Carol jones evaluating web sites


Published on

Evaluating web sites

Published in: Education
  • Be the first to comment

  • Be the first to like this

No Downloads
Total views
On SlideShare
From Embeds
Number of Embeds
Embeds 0
No embeds

No notes for slide
  • Example use subject Great Depression note how broad the search term in. Need to narrow since cause and effect use search term cause of Great Depression on Iowa. Google the search then look at sites just by looking at list of sites will there be relevant information for my paper? Look at number one hit determine relevant or not (do as a class.
  • Use same example
  • Carol jones evaluating web sites

    1. 1. Why evaluate a web site? <ul><li>Putting documents on the web is </li></ul><ul><li>EASY </li></ul><ul><li>FREE or CHEAP </li></ul><ul><li>Anyone can do it </li></ul><ul><li>UNMONITORED </li></ul><ul><li>Most pages on general search engines are self-published </li></ul><ul><li>It is up to you to decide if the information on that site is worthwhile </li></ul>
    2. 2. How can you tell if a web site is a good one?
    3. 3. There are 5 main things to look at to be sure you can use a web site in a research paper
    4. 4. Look and evaluate! Consider…. <ul><li>1. Relevancy </li></ul><ul><li>2. Authority </li></ul><ul><li>3. Objectivity </li></ul><ul><li>4. Currency </li></ul><ul><li>5. Suitability </li></ul>
    5. 5. Relevancy <ul><li>Is this information something I can use for my topic? Or is it off the subject? </li></ul><ul><li>Does this information have enough detail to help me with my report? </li></ul>
    6. 6. Authority <ul><li>What kind of authority does the author have? Who authored the web site? What credentials are listed for the author(s)? </li></ul><ul><li>Are the credentials reliable or questionable? </li></ul><ul><li>Can the URL of the web site give us information? (.gov, .org., .edu) </li></ul><ul><li>Are there links to further information? </li></ul>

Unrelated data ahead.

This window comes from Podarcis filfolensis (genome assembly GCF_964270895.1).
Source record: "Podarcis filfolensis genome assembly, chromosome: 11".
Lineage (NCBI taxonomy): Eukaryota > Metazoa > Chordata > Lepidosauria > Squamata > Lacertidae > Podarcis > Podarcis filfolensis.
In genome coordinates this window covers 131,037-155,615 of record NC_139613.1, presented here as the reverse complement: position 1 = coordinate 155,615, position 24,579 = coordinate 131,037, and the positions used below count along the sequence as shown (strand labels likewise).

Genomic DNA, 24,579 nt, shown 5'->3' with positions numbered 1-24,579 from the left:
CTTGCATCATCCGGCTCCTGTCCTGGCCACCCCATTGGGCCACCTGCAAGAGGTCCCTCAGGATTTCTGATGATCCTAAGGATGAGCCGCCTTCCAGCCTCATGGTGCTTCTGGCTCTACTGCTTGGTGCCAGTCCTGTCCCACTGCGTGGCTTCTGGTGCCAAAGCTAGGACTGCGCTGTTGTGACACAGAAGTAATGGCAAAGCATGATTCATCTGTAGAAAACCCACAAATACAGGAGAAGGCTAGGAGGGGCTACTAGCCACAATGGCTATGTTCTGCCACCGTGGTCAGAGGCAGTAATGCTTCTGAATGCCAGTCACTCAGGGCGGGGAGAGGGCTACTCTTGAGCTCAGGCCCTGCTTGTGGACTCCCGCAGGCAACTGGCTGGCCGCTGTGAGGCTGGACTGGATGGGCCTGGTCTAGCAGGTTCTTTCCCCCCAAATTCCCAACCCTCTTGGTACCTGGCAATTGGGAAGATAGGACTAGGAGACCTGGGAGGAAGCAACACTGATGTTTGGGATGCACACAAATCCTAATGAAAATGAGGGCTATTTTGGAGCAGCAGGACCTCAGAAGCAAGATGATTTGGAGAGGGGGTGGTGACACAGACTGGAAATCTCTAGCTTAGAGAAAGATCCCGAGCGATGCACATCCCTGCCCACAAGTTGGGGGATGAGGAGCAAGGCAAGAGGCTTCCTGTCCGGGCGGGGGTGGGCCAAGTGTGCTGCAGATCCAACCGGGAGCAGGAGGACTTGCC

7. 7. Objectivity <ul><li>Why was this page written and for whom? </li></ul><ul><li>What goals or objectives does this page meet? </li></ul><ul><li>Is this page a mask for advertising? Is the information biased? </li></ul><ul><li>Is the information based on facts or is it opinion? Many web sites are opinion pages. </li></ul>
    8. 8. Currency <ul><li>Is a publication date given? </li></ul><ul><li>How up-to-date is the information? </li></ul><ul><li>How important is the publication date for my topic? </li></ul><ul><li>Are there any broken/dead links? </li></ul>
    9. 9. Suitability <ul><li>Is the web site good for some things and not good for other things? </li></ul><ul><li>Is it written for students or for professionals? Can I understand what it says? </li></ul>
    10. 10. <ul><li>More things to think about! </li></ul>
    11. 11. Why was the page put on the web? <ul><li>To inform? </li></ul><ul><li>To share? </li></ul><ul><li>To sell? </li></ul><ul><li>To persuade? </li></ul><ul><li>To explain? </li></ul>
    12. 12. Now ask yourself…. <ul><li>Is the web site as good as other resources I might find in the library, such as subscription databases or print materials? </li></ul><ul><li>Am I using the best sources available? </li></ul>
    13. 13. Finally…. <ul><li>Has the web site passed the evaluation process? </li></ul><ul><li>Then you are ready to take notes! </li></ul>